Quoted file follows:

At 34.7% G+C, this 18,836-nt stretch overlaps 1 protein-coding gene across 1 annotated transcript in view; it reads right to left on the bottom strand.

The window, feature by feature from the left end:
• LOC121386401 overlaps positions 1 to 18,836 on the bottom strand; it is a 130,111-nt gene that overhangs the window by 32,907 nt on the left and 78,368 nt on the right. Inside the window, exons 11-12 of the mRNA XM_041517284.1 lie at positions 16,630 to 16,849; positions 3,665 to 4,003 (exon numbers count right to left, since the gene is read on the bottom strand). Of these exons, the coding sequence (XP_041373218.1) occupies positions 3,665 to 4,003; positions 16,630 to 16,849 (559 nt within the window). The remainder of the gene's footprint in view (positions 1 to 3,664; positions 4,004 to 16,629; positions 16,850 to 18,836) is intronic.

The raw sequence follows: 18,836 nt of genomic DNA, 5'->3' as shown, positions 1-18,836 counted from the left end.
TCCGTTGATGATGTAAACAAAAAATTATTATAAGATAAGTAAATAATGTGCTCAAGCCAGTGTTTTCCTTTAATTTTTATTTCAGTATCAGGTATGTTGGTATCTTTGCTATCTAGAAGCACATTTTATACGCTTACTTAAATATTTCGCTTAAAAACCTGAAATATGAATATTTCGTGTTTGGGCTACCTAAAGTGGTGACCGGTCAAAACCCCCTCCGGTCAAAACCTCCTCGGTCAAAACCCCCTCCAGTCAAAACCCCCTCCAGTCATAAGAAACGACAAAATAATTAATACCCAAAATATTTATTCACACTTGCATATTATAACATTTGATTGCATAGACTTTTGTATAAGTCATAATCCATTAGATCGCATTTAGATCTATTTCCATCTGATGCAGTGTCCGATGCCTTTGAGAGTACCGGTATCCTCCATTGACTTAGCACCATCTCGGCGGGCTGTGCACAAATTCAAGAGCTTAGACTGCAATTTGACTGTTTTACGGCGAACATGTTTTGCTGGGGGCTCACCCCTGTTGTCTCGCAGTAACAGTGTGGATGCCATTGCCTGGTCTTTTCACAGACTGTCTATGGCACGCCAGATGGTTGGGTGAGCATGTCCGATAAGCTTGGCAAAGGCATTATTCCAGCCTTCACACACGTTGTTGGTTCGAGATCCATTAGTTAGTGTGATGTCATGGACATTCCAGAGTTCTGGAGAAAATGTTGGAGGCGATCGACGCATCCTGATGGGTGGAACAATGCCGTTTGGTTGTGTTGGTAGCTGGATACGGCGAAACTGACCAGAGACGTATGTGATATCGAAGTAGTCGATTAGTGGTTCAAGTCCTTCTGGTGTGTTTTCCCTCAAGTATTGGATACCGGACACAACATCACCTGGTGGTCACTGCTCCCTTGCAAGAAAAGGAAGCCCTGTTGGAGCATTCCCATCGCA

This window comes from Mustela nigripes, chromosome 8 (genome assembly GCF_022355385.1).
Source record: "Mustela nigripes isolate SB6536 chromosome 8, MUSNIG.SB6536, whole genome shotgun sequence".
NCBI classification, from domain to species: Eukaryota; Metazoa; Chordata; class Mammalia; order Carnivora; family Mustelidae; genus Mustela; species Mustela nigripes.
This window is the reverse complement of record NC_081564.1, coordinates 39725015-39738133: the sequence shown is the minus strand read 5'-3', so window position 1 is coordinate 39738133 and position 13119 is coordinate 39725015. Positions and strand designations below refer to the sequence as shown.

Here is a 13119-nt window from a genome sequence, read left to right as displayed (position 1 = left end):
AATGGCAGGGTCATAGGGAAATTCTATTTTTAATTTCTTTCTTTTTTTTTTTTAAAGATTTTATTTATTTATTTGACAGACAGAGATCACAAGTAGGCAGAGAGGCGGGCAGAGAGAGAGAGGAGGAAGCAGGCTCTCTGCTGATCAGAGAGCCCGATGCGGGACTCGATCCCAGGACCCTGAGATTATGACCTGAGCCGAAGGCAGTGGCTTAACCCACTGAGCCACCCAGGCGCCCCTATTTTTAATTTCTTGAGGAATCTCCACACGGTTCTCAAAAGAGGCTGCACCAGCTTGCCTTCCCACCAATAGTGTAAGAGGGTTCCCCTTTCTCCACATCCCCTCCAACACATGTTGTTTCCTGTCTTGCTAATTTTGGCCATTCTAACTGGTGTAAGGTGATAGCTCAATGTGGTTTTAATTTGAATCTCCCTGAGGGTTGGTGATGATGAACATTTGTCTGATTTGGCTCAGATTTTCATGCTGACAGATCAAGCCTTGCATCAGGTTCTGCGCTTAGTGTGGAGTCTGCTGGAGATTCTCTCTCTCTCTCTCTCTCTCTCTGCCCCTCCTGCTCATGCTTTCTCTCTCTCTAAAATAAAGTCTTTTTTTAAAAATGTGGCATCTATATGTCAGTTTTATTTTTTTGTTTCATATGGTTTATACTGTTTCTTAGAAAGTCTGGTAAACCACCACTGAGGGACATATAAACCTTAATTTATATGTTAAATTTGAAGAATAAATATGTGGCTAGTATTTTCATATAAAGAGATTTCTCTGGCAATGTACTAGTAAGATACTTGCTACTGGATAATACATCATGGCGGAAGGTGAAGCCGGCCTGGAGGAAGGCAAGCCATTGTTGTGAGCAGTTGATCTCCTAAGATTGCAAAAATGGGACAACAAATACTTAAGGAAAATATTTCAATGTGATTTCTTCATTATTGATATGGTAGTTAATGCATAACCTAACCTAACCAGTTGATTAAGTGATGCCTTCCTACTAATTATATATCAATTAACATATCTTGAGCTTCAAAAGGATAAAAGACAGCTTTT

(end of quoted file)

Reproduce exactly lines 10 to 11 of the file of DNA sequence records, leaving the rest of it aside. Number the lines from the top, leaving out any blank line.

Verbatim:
Here is a 13119-nt window from a genome sequence, read left to right as displayed (position 1 = left end):
AATGGCAGGGTCATAGGGAAATTCTATTTTTAATTTCTTTCTTTTTTTTTTTTAAAGATTTTATTTATTTATTTGACAGACAGAGATCACAAGTAGGCAGAGAGGCGGGCAGAGAGAGAGAGGAGGAAGCAGGCTCTCTGCTGATCAGAGAGCCCGATGCGGGACTCGATCCCAGGACCCTGAGATTATGACCTGAGCCGAAGGCAGTGGCTTAACCCACTGAGCCACCCAGGCGCCCCTATTTTTAATTTCTTGAGGAATCTCCACACGGTTCTCAAAAGAGGCTGCACCAGCTTGCCTTCCCACCAATAGTGTAAGAGGGTTCCCCTTTCTCCACATCCCCTCCAACACATGTTGTTTCCTGTCTTGCTAATTTTGGCCATTCTAACTGGTGTAAGGTGATAGCTCAATGTGGTTTTAATTTGAATCTCCCTGAGGGTTGGTGATGATGAACATTTGTCTGATTTGGCTCAGATTTTCATGCTGACAGATCAAGCCTTGCATCAGGTTCTGCGCTTAGTGTGGAGTCTGCTGGAGATTCTCTCTCTCTCTCTCTCTCTCTCTGCCCCTCCTGCTCATGCTTTCTCTCTCTCTAAAATAAAGTCTTTTTTTAAAAATGTGGCATCTATATGTCAGTTTTATTTTTTTGTTTCATATGGTTTATACTGTTTCTTAGAAAGTCTGGTAAACCACCACTGAGGGACATATAAACCTTAATTTATATGTTAAATTTGAAGAATAAATATGTGGCTAGTATTTTCATATAAAGAGATTTCTCTGGCAATGTACTAGTAAGATACTTGCTACTGGATAATACATCATGGCGGAAGGTGAAGCCGGCCTGGAGGAAGGCAAGCCATTGTTGTGAGCAGTTGATCTCCTAAGATTGCAAAAATGGGACAACAAATACTTAAGGAAAATATTTCAATGTGATTTCTTCATTATTGATATGGTAGTTAATGCATAACCTAACCTAACCAGTTGATTAAGTGATGCCTTCCTACTAATTATATATCAATTAACATATCTTGAGCTTCAAAAGGATAAAAGACAGCTTTT